Reid Fischer's World of Rants

Looking at the sports world through orange colored glasses

Can This Even Be Fixed?

Posted by mizzou1028 on October 21, 2008

I can sit here and look at the standings after week seven and say that the Broncos are 4-3, that they are still in first place in the AFC West, and they would be in easy playoff position if the season ended right now.  That seems impossible right now after the trouncing they got tonight at the hands of the Patriots of all teams.  Did the Broncos really allow Sammy Morris to rush for 100 yards IN THE FIRST QUARTER?  The same Sammy Morris who had ran for a high of 63 yards (and just 169 all season) in a game all year?  The same Sammy Morris who averaged 3.2 yards a carry coming into tonight’s game and saw it balloon to a beyond ghastly 8.6 yards a carry against Denver?  Heck, even BenJarvus Green-Ellis (yes that is a real player), who I had literally never heard of before tonight, rushed for 65 yards on 13 carries, to the tune of five yards a carry. Was this the same Patriots running game that managed just 106 yards as a team the week before against San Diego?  The answer for the Broncos is unfortunately yes (More on the awful Broncos run defense below).  

To watch the Broncos the last month makes you scratch your head and wonder how they’re in first place.  Tonight they committed FIVE turnovers to New England’s zero.  I don’t care if you’re the ’72 Dolphins going against North Dakota Tech, if you turn it over five times on the road, including your first two possessions, your odds of winning are never good.  Say what you will, but the Broncos were moving the ball great on their first possession until Andre Hall fumbled.  If they score on that drive to take a 7-0 lead instead of turning it over, the entire game would have likely unfolded very differently.  But Hall’s fumble sucked the air out of the Broncos’ offense, and if that one didn’t his second one on the next position definitely did.  Of all the stats in sports, and a lot of them are certainly without much value in relation to the final score, the one stat that almost always translates into wins and losses, regardless of sport, is turnovers.  It doesn’t take a rocket scientist to see that the Broncos have lost the turnover battle handily in each of their three losses this year, and losing it 5-0 to the Patriots explains away much of the blowout loss right there.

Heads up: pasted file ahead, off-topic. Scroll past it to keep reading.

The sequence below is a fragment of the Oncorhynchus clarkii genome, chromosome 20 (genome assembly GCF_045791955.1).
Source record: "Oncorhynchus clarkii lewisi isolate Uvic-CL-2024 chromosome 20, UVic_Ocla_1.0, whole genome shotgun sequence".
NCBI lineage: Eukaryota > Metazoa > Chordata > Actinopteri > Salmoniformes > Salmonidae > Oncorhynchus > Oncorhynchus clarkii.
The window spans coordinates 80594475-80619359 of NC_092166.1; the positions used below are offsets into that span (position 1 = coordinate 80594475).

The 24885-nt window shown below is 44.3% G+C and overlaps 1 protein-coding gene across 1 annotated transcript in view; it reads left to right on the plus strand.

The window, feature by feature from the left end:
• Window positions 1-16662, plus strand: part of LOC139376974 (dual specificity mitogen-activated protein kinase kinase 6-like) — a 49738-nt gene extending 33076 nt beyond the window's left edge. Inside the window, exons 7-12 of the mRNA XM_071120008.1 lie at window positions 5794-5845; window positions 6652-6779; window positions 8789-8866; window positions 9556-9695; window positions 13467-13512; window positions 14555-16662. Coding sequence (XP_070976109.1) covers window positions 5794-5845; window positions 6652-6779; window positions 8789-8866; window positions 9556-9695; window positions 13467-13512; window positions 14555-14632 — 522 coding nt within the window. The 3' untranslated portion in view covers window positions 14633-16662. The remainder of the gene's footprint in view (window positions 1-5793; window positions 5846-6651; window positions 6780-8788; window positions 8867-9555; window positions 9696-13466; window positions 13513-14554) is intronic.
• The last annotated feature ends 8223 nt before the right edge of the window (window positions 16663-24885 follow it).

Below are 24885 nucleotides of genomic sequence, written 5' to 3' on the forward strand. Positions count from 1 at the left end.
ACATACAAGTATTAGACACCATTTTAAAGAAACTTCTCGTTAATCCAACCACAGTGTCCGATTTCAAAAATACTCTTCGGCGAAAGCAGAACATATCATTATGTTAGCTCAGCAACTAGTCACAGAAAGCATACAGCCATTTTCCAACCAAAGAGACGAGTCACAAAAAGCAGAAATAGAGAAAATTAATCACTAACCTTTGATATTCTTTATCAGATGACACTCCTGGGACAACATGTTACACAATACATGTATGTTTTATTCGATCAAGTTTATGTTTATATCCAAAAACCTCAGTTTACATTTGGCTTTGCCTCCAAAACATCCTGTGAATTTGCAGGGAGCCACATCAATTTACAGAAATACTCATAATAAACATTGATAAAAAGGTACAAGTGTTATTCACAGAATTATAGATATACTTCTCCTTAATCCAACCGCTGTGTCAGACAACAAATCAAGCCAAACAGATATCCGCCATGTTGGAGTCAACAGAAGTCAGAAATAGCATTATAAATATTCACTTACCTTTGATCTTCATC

While the turnovers are obviously a huge factor in the Broncos’ recent struggles, the complete lack of a run defense this year is almost more alarming.  This season the Broncos have already allowed:

– 97 yards rushing to the Raiders’ Justin Fargas in week one, easily a season high for the Raiders back that is rapidly losing playing time to Darren McFadden and has seen his yards per carry decline dramatically each week.  Fargas’ 42 yard run against Denver is by far his longest of the season.  

– 53 yards on just seven carries to San Diego’s Darren Sproles in week two (in addition to a 66 yard touchdown on a screen pass that essentially amounted to a run).  Sproles has made at best cameo appearances for the Chargers since then (140 total rushing yards on the season), and in his last game against the Bills had just one yard rushing and five yards receiving.  

– 198 yards (to the tune of 7.1 yards per carry) to the Chiefs’ Larry Johnson in week four (including a 65 yard run on the game’s second play).  Johnson has been noticeably absent in KC since then, rushing for two yards on seven carries at Carolina and then getting himself suspended by the Chiefs for his off the field activity.  

– 125 yards to Maurice Jones-Drew in week six, including a back breaking 46 yard TD run to break the game open.  This came after he was held to just 7 yards the week before against Pittsburgh, and had been held to 32 or less in three other games.  Not to mention that Jones-Drew’s performance against the Broncos came behind a banged up offensive line that featured two backups.